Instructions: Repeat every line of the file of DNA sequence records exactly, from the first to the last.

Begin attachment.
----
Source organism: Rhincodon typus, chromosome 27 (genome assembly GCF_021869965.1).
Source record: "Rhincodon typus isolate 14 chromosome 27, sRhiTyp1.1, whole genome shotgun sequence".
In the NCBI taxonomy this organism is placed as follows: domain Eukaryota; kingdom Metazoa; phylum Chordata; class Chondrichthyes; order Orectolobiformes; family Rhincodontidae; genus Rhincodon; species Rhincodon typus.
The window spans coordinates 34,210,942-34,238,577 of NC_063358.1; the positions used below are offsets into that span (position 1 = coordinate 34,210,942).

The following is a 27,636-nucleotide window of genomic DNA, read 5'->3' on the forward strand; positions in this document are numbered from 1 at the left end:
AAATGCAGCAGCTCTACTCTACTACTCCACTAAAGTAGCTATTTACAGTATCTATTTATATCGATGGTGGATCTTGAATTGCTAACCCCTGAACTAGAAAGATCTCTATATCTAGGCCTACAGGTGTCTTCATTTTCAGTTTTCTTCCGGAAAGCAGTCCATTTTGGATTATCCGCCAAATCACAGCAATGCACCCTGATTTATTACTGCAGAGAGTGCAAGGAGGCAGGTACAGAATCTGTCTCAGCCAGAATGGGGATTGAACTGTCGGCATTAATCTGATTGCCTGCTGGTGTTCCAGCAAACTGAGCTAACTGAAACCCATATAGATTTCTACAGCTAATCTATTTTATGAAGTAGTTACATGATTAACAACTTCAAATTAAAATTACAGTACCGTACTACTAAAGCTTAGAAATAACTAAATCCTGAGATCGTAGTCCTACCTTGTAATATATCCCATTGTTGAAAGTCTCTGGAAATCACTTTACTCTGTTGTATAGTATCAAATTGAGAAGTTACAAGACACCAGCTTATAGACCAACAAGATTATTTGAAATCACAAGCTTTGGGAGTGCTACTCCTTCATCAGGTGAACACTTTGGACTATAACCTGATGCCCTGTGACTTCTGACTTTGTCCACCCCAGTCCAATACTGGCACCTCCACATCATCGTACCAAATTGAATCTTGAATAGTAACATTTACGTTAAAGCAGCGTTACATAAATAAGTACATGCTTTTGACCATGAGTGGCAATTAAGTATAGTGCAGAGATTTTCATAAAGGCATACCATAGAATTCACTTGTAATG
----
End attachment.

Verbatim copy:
Source organism: Rhincodon typus, chromosome 27 (genome assembly GCF_021869965.1).
Source record: "Rhincodon typus isolate 14 chromosome 27, sRhiTyp1.1, whole genome shotgun sequence".
In the NCBI taxonomy this organism is placed as follows: domain Eukaryota; kingdom Metazoa; phylum Chordata; class Chondrichthyes; order Orectolobiformes; family Rhincodontidae; genus Rhincodon; species Rhincodon typus.
The window spans coordinates 34,210,942-34,238,577 of NC_063358.1; the positions used below are offsets into that span (position 1 = coordinate 34,210,942).

The following is a 27,636-nucleotide window of genomic DNA, read 5'->3' on the forward strand; positions in this document are numbered from 1 at the left end:
AAATGCAGCAGCTCTACTCTACTACTCCACTAAAGTAGCTATTTACAGTATCTATTTATATCGATGGTGGATCTTGAATTGCTAACCCCTGAACTAGAAAGATCTCTATATCTAGGCCTACAGGTGTCTTCATTTTCAGTTTTCTTCCGGAAAGCAGTCCATTTTGGATTATCCGCCAAATCACAGCAATGCACCCTGATTTATTACTGCAGAGAGTGCAAGGAGGCAGGTACAGAATCTGTCTCAGCCAGAATGGGGATTGAACTGTCGGCATTAATCTGATTGCCTGCTGGTGTTCCAGCAAACTGAGCTAACTGAAACCCATATAGATTTCTACAGCTAATCTATTTTATGAAGTAGTTACATGATTAACAACTTCAAATTAAAATTACAGTACCGTACTACTAAAGCTTAGAAATAACTAAATCCTGAGATCGTAGTCCTACCTTGTAATATATCCCATTGTTGAAAGTCTCTGGAAATCACTTTACTCTGTTGTATAGTATCAAATTGAGAAGTTACAAGACACCAGCTTATAGACCAACAAGATTATTTGAAATCACAAGCTTTGGGAGTGCTACTCCTTCATCAGGTGAACACTTTGGACTATAACCTGATGCCCTGTGACTTCTGACTTTGTCCACCCCAGTCCAATACTGGCACCTCCACATCATCGTACCAAATTGAATCTTGAATAGTAACATTTACGTTAAAGCAGCGTTACATAAATAAGTACATGCTTTTGACCATGAGTGGCAATTAAGTATAGTGCAGAGATTTTCATAAAGGCATACCATAGAATTCACTTGTAATG